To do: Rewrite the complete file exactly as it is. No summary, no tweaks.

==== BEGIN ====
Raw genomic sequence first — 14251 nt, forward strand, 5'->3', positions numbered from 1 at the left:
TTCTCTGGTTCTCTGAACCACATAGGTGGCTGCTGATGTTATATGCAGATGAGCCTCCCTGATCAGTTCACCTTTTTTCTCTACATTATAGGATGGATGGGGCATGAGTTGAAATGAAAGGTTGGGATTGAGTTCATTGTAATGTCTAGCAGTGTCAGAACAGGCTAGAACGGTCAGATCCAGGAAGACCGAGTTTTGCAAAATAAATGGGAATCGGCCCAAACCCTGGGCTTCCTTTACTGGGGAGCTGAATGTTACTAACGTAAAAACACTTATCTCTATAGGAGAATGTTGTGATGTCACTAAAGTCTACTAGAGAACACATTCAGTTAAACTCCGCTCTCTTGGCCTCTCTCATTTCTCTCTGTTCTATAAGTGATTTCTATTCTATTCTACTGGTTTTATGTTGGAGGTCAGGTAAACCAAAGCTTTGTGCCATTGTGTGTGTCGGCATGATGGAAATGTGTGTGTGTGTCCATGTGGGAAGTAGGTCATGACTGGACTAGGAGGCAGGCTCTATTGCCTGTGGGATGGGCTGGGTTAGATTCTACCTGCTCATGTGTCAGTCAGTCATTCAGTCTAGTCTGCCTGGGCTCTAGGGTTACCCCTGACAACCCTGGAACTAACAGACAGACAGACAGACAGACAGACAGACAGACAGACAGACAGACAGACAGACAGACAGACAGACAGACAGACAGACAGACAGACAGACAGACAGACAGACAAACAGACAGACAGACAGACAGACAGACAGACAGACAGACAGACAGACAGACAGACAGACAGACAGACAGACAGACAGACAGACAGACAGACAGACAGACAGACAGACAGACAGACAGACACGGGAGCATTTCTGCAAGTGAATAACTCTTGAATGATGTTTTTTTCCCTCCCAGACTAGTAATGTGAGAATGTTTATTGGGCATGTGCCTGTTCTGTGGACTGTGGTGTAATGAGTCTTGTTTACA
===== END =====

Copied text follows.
Raw genomic sequence first — 14251 nt, forward strand, 5'->3', positions numbered from 1 at the left:
TTCTCTGGTTCTCTGAACCACATAGGTGGCTGCTGATGTTATATGCAGATGAGCCTCCCTGATCAGTTCACCTTTTTTCTCTACATTATAGGATGGATGGGGCATGAGTTGAAATGAAAGGTTGGGATTGAGTTCATTGTAATGTCTAGCAGTGTCAGAACAGGCTAGAACGGTCAGATCCAGGAAGACCGAGTTTTGCAAAATAAATGGGAATCGGCCCAAACCCTGGGCTTCCTTTACTGGGGAGCTGAATGTTACTAACGTAAAAACACTTATCTCTATAGGAGAATGTTGTGATGTCACTAAAGTCTACTAGAGAACACATTCAGTTAAACTCCGCTCTCTTGGCCTCTCTCATTTCTCTCTGTTCTATAAGTGATTTCTATTCTATTCTACTGGTTTTATGTTGGAGGTCAGGTAAACCAAAGCTTTGTGCCATTGTGTGTGTCGGCATGATGGAAATGTGTGTGTGTGTCCATGTGGGAAGTAGGTCATGACTGGACTAGGAGGCAGGCTCTATTGCCTGTGGGATGGGCTGGGTTAGATTCTACCTGCTCATGTGTCAGTCAGTCATTCAGTCTAGTCTGCCTGGGCTCTAGGGTTACCCCTGACAACCCTGGAACTAACAGACAGACAGACAGACAGACAGACAGACAGACAGACAGACAGACAGACAGACAGACAGACAGACAGACAGACAGACAGACAGACAGACAGACAGACAGACAAACAGACAGACAGACAGACAGACAGACAGACAGACAGACAGACAGACAGACAGACAGACAGACAGACAGACAGACAGACAGACAGACAGACAGACAGACAGACAGACAGACAGACAGACACGGGAGCATTTCTGCAAGTGAATAACTCTTGAATGATGTTTTTTTCCCTCCCAGACTAGTAATGTGAGAATGTTTATTGGGCATGTGCCTGTTCTGTGGACTGTGGTGTAATGAGTCTTGTTTACA